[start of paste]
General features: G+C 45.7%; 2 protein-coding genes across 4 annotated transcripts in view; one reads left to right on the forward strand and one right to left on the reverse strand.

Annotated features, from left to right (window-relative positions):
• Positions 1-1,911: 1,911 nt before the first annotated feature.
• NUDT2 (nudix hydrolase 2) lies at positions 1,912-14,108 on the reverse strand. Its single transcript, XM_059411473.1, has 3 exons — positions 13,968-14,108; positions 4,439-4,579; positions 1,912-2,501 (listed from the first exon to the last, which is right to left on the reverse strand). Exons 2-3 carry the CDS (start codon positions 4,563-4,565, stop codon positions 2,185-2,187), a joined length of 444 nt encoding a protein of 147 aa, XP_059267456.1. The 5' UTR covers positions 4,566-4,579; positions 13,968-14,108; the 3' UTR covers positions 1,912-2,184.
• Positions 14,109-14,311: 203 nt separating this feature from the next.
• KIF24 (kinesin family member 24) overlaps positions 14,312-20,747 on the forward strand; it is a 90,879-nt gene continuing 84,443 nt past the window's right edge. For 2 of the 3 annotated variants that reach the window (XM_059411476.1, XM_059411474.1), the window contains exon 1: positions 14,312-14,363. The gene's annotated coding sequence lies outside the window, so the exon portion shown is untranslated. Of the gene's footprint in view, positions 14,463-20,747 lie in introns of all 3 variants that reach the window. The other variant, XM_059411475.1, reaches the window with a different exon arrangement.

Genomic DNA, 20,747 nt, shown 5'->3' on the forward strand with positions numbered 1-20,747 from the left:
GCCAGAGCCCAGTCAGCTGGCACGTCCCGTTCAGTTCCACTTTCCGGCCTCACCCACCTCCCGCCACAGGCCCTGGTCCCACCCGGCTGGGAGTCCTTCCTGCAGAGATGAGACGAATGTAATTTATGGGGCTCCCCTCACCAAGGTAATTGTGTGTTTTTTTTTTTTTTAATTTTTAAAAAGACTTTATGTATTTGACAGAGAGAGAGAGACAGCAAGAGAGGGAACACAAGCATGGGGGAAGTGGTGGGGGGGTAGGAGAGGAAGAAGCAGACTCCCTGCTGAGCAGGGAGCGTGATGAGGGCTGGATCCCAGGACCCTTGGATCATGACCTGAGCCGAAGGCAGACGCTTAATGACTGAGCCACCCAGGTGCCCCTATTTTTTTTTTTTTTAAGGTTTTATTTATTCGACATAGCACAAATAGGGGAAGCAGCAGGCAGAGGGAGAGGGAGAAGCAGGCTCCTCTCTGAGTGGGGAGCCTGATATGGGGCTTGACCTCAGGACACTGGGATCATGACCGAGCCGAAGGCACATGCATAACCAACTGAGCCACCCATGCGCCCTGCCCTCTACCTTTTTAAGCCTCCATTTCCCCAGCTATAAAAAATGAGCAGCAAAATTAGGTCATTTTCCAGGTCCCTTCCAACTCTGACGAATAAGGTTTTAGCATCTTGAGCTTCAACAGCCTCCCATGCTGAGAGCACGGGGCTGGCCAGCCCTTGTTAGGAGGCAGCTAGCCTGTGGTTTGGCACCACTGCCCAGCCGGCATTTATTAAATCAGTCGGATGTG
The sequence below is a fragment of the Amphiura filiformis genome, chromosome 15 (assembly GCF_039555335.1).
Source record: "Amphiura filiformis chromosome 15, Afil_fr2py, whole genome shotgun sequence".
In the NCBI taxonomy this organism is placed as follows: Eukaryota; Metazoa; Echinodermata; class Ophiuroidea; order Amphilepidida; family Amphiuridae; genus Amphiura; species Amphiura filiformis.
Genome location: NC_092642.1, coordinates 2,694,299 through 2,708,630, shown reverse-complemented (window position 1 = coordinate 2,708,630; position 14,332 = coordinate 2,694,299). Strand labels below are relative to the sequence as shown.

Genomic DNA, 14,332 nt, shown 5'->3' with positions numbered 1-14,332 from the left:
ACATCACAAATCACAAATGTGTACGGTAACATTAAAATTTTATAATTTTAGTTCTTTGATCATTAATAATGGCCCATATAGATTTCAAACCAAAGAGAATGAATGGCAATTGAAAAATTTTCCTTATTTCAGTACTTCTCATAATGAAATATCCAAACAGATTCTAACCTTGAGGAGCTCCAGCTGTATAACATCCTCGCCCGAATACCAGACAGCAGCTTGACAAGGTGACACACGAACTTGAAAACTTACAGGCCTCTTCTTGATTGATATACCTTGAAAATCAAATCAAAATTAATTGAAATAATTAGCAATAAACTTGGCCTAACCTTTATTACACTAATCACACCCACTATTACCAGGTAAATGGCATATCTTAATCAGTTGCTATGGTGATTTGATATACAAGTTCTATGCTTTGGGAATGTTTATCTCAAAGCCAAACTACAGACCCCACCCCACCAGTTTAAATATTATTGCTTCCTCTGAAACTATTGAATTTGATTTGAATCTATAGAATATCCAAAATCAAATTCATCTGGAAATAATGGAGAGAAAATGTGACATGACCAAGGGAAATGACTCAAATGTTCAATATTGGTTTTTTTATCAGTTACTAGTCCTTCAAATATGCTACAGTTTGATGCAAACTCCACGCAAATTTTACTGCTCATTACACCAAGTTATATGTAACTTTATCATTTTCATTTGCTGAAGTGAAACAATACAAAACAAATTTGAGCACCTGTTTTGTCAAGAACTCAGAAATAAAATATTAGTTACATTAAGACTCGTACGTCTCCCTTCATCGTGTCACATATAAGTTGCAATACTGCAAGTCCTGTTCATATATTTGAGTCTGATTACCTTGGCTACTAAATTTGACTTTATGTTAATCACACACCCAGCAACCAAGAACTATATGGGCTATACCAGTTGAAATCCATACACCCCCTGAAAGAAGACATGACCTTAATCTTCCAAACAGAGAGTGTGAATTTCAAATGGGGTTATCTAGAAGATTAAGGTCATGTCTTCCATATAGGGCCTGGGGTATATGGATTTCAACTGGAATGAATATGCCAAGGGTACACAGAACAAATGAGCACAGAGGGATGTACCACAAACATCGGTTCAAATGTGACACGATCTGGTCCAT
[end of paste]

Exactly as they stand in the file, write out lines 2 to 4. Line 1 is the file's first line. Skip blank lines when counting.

Annotated features, from left to right (window-relative positions):
• Positions 1-1,911: 1,911 nt before the first annotated feature.
• NUDT2 (nudix hydrolase 2) lies at positions 1,912-14,108 on the reverse strand. Its single transcript, XM_059411473.1, has 3 exons — positions 13,968-14,108; positions 4,439-4,579; positions 1,912-2,501 (listed from the first exon to the last, which is right to left on the reverse strand). Exons 2-3 carry the CDS (start codon positions 4,563-4,565, stop codon positions 2,185-2,187), a joined length of 444 nt encoding a protein of 147 aa, XP_059267456.1. The 5' UTR covers positions 4,566-4,579; positions 13,968-14,108; the 3' UTR covers positions 1,912-2,184.